Nevertheless, in those bleak times, there was something for workers in the United States to celebrate: A broad notion of solidarity had begun to take root, defining an injury to any one worker as an injury to all. That solidarity, directly countering the forces that divided working people, sustained and strengthened the labor movement in the years to come. A strong labor movement, in turn, worked to build the middle class and strengthen our democracy.
This resonated with the Jewish communities of the day, largely immigrants and children of immigrants who knew what communal solidarity and mutual aid were all about. It was no accident that Jewish workers were among the ranks of the U.S. labor movement, with Jews making a lasting impression at key labor unions such as the International Ladies’ Garment Workers’ Union and the American Federation of Teachers.
On this Labor Day, U.S. workers once again face hard times: persistent high unemployment and a concentration of wealth and economic power not seen since the 19th century. The Jewish community, of course, is not immune to the toll it has taken — just ask anyone working at a Jewish Family Service or Jewish Vocational Service.
This growing inequality, not surprisingly, has coincided with organized labor’s decline. Today, the country’s union membership rate is under 12 percent, the lowest in more than 70 years. But that trend is not driven by the hostility of workers toward unions — in poll after poll, a majority of nonunion workers say they would like to join a union if they could — but rather by hostility of some employers and state and local governments.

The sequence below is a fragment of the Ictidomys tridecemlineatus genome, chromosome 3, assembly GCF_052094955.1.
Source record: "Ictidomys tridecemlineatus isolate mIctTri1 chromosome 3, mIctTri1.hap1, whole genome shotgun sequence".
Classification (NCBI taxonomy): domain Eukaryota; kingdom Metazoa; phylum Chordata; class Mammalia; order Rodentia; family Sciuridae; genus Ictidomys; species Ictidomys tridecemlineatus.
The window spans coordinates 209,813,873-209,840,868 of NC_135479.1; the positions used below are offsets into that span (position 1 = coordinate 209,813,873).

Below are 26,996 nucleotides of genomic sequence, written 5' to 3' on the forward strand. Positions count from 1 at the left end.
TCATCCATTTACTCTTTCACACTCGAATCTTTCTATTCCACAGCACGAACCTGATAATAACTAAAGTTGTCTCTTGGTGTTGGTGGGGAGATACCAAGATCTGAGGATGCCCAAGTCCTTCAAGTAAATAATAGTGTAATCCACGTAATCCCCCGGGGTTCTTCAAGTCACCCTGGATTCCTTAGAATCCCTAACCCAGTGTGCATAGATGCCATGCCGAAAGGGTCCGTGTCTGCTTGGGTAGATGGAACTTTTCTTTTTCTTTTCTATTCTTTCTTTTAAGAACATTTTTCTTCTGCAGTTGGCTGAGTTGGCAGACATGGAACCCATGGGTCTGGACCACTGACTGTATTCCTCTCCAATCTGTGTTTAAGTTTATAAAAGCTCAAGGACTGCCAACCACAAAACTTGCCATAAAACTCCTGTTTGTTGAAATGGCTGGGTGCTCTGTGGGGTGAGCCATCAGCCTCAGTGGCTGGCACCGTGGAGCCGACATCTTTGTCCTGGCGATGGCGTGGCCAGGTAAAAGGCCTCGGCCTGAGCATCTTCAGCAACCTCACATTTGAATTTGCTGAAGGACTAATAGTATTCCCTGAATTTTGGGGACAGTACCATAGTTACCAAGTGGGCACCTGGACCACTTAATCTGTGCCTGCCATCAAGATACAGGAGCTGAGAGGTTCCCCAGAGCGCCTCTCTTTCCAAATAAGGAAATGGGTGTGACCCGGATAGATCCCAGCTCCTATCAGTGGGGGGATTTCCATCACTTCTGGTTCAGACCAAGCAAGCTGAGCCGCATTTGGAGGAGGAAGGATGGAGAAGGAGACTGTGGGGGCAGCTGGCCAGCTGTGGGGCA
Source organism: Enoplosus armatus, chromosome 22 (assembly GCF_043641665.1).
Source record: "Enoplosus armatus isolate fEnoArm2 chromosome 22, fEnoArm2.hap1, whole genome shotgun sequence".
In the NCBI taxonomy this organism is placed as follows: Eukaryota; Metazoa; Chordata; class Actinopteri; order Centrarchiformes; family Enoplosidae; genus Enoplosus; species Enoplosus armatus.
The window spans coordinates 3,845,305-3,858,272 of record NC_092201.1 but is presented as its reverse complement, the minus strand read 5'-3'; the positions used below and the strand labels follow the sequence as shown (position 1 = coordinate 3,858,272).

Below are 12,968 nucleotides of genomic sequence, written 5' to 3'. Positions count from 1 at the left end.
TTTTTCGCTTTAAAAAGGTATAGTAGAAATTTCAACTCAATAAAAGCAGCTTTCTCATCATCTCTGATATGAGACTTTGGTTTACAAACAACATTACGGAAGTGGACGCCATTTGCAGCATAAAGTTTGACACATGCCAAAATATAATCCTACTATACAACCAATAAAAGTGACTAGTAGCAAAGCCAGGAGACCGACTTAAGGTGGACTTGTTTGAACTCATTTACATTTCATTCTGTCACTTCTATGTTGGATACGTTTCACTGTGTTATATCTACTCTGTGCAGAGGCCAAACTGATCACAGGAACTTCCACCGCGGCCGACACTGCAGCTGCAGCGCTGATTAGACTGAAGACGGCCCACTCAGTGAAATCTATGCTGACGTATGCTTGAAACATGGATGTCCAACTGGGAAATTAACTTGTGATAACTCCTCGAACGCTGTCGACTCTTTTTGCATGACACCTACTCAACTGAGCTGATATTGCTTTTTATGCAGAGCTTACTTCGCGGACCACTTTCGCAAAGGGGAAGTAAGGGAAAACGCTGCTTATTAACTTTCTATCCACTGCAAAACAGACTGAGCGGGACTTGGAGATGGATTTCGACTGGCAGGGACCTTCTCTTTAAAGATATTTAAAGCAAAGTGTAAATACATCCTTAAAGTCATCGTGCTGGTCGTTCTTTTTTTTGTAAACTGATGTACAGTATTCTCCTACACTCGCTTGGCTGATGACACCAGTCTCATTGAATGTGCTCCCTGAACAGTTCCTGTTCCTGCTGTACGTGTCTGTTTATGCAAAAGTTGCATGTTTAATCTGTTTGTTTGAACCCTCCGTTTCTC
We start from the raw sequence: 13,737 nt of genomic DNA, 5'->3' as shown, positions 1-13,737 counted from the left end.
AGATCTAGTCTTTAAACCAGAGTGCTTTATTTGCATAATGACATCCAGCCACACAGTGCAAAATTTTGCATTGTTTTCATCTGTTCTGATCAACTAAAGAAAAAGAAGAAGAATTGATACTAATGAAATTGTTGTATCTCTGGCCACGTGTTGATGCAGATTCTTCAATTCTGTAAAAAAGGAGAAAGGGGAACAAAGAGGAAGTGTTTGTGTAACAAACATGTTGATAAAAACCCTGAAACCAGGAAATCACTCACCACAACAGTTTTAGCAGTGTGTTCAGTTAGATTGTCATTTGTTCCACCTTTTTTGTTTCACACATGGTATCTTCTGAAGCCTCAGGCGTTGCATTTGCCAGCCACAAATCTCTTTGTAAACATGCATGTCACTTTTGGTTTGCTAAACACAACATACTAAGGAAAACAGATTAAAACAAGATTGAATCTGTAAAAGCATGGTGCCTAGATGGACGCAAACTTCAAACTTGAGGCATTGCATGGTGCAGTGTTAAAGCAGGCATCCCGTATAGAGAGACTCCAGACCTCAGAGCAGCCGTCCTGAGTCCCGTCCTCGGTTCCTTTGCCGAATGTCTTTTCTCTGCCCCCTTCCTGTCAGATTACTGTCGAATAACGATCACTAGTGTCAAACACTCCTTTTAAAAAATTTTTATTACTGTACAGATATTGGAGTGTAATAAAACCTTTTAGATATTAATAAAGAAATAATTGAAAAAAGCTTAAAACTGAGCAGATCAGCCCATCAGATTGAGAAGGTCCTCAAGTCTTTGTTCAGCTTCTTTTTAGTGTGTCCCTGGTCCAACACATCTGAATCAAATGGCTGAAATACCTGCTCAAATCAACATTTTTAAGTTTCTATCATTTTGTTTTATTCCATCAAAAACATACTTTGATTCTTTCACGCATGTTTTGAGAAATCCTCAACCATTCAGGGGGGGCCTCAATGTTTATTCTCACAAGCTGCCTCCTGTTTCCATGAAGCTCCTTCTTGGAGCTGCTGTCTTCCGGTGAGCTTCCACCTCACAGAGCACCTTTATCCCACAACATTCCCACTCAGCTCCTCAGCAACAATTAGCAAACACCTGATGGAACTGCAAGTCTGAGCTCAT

Since the 2010 midterm elections, legislatures in dozens of states — including Indiana, Ohio, and Wisconsin — have moved to eviscerate collective bargaining rights, pass so-called “right-to-work” laws or make it more difficult for unions to collect dues. Anti-labor politicians, pundits, conservative foundations and other ideologues cynically use the economic downturn to scapegoat workers and their unions.
These attacks serve to reinforce the increasing concentration of wealth, diminish the flow of purchasing power needed to revive the economy, and deny workers a voice in their workplaces. As the unions are systematically crippled, the corporate money that has flowed untrammeled into American politics since the Supreme Court’s 2010 Citizens United decision gives the wealthy more influence than ever over public policy and legislation.
This is not the country that most of us want, nor does it comport with the justice that our Jewish traditions teach us to pursue. That is why an overwhelming majority of delegates to this year’s annual plenum of the Jewish Council for Public Affairs passed a resolution strongly supporting collective bargaining rights in the public as well as the private sector. As the resolution reminds us, “religious commandments in the Torah and Talmud relating to the employment of workers are imbued with respect for labor rights.”
Ki Tetze, the Torah portion read the Shabbat before Labor Day this year, commands employers to be fair and honest in their dealings with employees (Deuteronomy 24:14-15). On this Labor Day, let us rededicate ourselves to rebuilding the solidarity that has always been the foundation for a fair, decent and strong society.
Stuart Appelbaum, president of the Jewish Labor Committee, is also the president of the Retail, Wholesale and Department Store Union, representing workers in the United States and Canada.
What does it mean to be faced with an existential threat? It means you, your family, your city, your country — an entire nation — could cease to exist at any moment based on the decision of another actor, over whom you have no control.
Add to this that this other actor tells you at every opportunity that he lusts to destroy you, and you begin to understand the predicament facing Israel.